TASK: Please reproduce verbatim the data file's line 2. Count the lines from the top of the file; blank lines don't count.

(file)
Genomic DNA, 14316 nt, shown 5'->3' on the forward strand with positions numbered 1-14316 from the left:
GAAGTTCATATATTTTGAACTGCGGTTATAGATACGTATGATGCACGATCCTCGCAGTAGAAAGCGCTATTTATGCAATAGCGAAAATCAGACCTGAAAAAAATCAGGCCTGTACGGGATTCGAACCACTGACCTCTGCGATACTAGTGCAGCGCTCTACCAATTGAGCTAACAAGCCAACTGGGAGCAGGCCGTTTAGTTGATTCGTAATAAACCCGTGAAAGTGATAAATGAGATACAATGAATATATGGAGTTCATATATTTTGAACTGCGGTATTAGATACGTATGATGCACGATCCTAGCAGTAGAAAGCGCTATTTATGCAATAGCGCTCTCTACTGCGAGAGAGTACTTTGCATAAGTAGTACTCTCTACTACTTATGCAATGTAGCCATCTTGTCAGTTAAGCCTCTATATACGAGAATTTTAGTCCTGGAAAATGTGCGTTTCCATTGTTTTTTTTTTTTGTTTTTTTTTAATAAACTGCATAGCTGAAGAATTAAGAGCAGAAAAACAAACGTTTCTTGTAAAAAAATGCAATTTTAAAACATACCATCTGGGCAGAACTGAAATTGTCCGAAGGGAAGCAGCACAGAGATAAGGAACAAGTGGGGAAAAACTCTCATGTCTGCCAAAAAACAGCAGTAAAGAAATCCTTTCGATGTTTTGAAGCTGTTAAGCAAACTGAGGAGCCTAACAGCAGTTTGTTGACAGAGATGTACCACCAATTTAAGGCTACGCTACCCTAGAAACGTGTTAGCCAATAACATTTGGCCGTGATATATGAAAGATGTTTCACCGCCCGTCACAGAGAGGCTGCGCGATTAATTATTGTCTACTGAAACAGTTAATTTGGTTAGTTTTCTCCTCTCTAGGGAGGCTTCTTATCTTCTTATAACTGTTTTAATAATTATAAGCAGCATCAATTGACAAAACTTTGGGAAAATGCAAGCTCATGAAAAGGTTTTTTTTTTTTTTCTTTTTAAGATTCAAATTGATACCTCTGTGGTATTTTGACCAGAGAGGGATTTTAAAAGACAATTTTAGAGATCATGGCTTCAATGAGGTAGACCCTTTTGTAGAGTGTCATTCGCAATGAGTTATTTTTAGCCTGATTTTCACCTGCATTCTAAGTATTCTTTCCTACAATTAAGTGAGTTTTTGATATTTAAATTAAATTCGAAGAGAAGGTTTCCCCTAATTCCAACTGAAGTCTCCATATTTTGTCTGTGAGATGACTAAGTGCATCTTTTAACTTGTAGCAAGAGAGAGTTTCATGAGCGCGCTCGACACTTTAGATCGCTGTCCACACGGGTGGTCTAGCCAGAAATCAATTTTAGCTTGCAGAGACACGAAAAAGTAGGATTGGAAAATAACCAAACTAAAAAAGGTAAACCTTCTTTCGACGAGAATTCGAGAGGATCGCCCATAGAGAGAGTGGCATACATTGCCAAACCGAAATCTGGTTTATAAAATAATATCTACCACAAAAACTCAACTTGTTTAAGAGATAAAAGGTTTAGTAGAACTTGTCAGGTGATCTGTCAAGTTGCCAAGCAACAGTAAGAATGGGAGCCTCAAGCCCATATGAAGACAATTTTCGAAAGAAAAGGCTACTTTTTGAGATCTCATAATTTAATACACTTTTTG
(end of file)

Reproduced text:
GAAGTTCATATATTTTGAACTGCGGTTATAGATACGTATGATGCACGATCCTCGCAGTAGAAAGCGCTATTTATGCAATAGCGAAAATCAGACCTGAAAAAAATCAGGCCTGTACGGGATTCGAACCACTGACCTCTGCGATACTAGTGCAGCGCTCTACCAATTGAGCTAACAAGCCAACTGGGAGCAGGCCGTTTAGTTGATTCGTAATAAACCCGTGAAAGTGATAAATGAGATACAATGAATATATGGAGTTCATATATTTTGAACTGCGGTATTAGATACGTATGATGCACGATCCTAGCAGTAGAAAGCGCTATTTATGCAATAGCGCTCTCTACTGCGAGAGAGTACTTTGCATAAGTAGTACTCTCTACTACTTATGCAATGTAGCCATCTTGTCAGTTAAGCCTCTATATACGAGAATTTTAGTCCTGGAAAATGTGCGTTTCCATTGTTTTTTTTTTTTGTTTTTTTTTAATAAACTGCATAGCTGAAGAATTAAGAGCAGAAAAACAAACGTTTCTTGTAAAAAAATGCAATTTTAAAACATACCATCTGGGCAGAACTGAAATTGTCCGAAGGGAAGCAGCACAGAGATAAGGAACAAGTGGGGAAAAACTCTCATGTCTGCCAAAAAACAGCAGTAAAGAAATCCTTTCGATGTTTTGAAGCTGTTAAGCAAACTGAGGAGCCTAACAGCAGTTTGTTGACAGAGATGTACCACCAATTTAAGGCTACGCTACCCTAGAAACGTGTTAGCCAATAACATTTGGCCGTGATATATGAAAGATGTTTCACCGCCCGTCACAGAGAGGCTGCGCGATTAATTATTGTCTACTGAAACAGTTAATTTGGTTAGTTTTCTCCTCTCTAGGGAGGCTTCTTATCTTCTTATAACTGTTTTAATAATTATAAGCAGCATCAATTGACAAAACTTTGGGAAAATGCAAGCTCATGAAAAGGTTTTTTTTTTTTTTCTTTTTAAGATTCAAATTGATACCTCTGTGGTATTTTGACCAGAGAGGGATTTTAAAAGACAATTTTAGAGATCATGGCTTCAATGAGGTAGACCCTTTTGTAGAGTGTCATTCGCAATGAGTTATTTTTAGCCTGATTTTCACCTGCATTCTAAGTATTCTTTCCTACAATTAAGTGAGTTTTTGATATTTAAATTAAATTCGAAGAGAAGGTTTCCCCTAATTCCAACTGAAGTCTCCATATTTTGTCTGTGAGATGACTAAGTGCATCTTTTAACTTGTAGCAAGAGAGAGTTTCATGAGCGCGCTCGACACTTTAGATCGCTGTCCACACGGGTGGTCTAGCCAGAAATCAATTTTAGCTTGCAGAGACACGAAAAAGTAGGATTGGAAAATAACCAAACTAAAAAAGGTAAACCTTCTTTCGACGAGAATTCGAGAGGATCGCCCATAGAGAGAGTGGCATACATTGCCAAACCGAAATCTGGTTTATAAAATAATATCTACCACAAAAACTCAACTTGTTTAAGAGATAAAAGGTTTAGTAGAACTTGTCAGGTGATCTGTCAAGTTGCCAAGCAACAGTAAGAATGGGAGCCTCAAGCCCATATGAAGACAATTTTCGAAAGAAAAGGCTACTTTTTGAGATCTCATAATTTAATACACTTTTTG